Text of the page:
The Scam and Fall of YFI Clones

After the success of yEARN finance (YFI), a yield farming token which saw a rise in price from $35 to over $4000, a number of cryptocurrencies are trying to copy its success.

These include the likes of YFFI, YFII, and Asuka, however, they’ve all witnessed 100% drops and a conspicuous exit scam.

Encouraging Words

Fueled by DeFi platforms where any token with an address can be traded for anything else, these are the days of Wild West token swaps. To clone the YFI token, developers only had to copy code or fork the original.

But Andre Cronje, founder of the original YFI token, has encouraged experimentation and even supported these new tokens. On Twitter, he not only asked people to make more clones, but also to share the data.

Furthermore, he said he had a few ideas of how to tweak the project that he’d love to share with potential cloners.

Divided They Fall

Naturally, these YFI clones gained a fair bit of attention and some significant pumps. As seen in this graph, YFII plummeted from about $1204 to $250 over the course of a couple of days. It now sits 88% off an all-time high.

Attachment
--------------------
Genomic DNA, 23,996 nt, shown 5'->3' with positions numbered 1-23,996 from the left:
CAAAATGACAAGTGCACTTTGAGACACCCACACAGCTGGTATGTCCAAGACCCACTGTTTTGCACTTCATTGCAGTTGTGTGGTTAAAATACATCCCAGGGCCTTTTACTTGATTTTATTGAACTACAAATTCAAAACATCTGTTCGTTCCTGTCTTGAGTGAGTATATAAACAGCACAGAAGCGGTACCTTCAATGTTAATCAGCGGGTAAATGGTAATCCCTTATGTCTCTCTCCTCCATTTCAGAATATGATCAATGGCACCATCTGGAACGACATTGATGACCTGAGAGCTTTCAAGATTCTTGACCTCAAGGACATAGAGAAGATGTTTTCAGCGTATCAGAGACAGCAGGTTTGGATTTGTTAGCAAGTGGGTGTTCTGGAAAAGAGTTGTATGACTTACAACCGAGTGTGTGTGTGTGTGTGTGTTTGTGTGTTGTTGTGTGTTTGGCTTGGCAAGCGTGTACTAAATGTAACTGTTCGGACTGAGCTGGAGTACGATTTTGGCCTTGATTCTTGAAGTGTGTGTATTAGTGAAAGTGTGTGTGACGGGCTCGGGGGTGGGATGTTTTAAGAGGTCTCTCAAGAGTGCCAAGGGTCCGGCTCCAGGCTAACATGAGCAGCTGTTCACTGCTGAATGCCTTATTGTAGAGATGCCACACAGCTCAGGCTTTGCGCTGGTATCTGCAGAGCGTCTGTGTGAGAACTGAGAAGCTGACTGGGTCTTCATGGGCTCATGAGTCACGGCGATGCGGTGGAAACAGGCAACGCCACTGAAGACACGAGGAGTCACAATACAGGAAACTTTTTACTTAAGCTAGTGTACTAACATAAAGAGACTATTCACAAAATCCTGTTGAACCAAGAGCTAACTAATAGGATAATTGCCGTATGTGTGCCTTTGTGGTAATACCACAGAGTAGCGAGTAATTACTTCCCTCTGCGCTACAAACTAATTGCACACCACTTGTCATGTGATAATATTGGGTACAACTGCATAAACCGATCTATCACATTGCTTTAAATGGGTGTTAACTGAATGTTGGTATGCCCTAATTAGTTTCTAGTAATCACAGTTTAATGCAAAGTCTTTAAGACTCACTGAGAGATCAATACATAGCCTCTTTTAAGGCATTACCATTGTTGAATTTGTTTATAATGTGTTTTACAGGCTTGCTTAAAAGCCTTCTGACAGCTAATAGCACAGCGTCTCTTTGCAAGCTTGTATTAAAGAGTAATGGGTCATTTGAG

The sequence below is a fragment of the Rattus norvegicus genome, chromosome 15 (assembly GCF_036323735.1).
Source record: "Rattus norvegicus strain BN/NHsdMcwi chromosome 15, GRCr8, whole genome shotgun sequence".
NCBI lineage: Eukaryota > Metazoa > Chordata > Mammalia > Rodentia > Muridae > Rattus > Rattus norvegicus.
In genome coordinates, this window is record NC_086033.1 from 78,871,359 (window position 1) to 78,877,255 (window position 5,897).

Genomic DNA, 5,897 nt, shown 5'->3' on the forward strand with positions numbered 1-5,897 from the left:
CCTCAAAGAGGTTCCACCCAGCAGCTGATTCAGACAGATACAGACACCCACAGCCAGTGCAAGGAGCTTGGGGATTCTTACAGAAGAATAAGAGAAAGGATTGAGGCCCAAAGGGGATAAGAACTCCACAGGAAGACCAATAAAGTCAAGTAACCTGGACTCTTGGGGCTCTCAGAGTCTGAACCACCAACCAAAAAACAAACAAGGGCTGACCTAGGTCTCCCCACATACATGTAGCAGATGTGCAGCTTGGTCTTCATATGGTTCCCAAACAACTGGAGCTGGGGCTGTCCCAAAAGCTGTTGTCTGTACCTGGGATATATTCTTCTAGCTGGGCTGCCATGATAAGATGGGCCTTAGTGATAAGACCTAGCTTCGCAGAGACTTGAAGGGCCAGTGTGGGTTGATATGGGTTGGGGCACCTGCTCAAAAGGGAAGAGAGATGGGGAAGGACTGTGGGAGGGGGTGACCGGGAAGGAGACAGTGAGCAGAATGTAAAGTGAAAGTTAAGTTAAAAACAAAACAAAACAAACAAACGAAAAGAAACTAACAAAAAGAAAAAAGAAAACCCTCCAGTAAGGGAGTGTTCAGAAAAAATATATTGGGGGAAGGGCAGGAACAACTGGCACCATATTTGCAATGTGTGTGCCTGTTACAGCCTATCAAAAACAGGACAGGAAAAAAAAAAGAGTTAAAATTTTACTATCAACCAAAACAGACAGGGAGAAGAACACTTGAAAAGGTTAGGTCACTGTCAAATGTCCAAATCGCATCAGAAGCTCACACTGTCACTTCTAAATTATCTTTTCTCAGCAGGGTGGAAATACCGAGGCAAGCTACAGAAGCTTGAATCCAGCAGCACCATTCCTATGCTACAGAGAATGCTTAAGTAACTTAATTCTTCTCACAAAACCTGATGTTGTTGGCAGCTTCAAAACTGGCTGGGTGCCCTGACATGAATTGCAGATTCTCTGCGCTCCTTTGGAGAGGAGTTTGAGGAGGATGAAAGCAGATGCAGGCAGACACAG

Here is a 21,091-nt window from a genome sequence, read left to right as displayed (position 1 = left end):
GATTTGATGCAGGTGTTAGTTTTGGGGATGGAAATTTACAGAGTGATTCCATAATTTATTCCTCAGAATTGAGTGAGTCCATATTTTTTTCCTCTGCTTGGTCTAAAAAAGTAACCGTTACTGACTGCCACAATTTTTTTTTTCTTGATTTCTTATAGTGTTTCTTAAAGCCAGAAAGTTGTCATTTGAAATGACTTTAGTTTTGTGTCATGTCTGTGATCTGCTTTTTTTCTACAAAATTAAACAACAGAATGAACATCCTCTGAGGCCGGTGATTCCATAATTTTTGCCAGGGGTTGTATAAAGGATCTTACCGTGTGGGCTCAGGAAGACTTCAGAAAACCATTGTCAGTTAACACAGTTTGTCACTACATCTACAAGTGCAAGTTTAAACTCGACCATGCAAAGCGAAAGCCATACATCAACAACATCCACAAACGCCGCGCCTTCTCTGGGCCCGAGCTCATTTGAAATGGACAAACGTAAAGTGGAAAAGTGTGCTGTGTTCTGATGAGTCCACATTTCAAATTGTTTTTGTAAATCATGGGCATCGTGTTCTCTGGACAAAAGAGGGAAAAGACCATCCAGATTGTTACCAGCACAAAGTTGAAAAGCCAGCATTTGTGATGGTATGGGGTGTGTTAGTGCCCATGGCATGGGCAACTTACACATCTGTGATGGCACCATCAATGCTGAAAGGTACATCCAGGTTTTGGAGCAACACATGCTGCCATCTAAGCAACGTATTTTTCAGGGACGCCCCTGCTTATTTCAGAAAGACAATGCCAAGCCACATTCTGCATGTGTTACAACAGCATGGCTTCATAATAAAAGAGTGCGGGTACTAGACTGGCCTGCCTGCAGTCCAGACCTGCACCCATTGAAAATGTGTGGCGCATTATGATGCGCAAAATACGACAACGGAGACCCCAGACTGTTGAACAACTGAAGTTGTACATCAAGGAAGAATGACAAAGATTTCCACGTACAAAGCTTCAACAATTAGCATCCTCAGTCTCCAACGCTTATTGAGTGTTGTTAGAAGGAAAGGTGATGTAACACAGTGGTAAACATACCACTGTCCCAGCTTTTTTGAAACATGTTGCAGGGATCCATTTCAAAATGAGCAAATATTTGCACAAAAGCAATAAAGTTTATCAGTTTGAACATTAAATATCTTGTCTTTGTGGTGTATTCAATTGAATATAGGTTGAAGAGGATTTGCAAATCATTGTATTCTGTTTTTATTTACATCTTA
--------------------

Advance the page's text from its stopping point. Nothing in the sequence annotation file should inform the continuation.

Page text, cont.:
YFII All time chart with maximums and minimumsYFII All time chart with maximums and minimums
YFII Token Max Time Price Chart | Source: Coingecko

Not to be outdone, YFFI cratered some 99% from its all-time high, according to Coingecko.

Yffi all time chartYffi all time chart
YFFI Token Max Time Price Chart | Source: Coingecko

Exit Stage Left

Asuka Finance has been called the Dogecoin of DeFi. Unlike Dogecoin, though, whose creator Jackson Palmer famously left before the money got good, Asuka Finance creator Jongchan Jang is said to have exit scammed.

The price of his token went from $1600 to $34, but not before he traded it for DAI. Asuka’s social media profiles and websites were all shuttered, and Jang reportedly sold all his DAI on Binance.

Doo Wan Nam, part of Maker DAO’s business development team, tweeted about Jang’s scam, pointing out that Jang had previously worked on Ethereum Classic (ETC). According to Nam, this address was associated with Jang and suggests he was sending DAI to Binance.

A Binance spokesperson explained:

“We have identified the relevant account(s). Binance will assist Korean law enforcement in their investigation once we receive a request from them. As always, we will continue to strive for heightened security both on our platform and for the greater crypto space.”

Who knows? This historic bull run may just be like 2017. It may also, however, leave many eager FOMOing traders in the dust.

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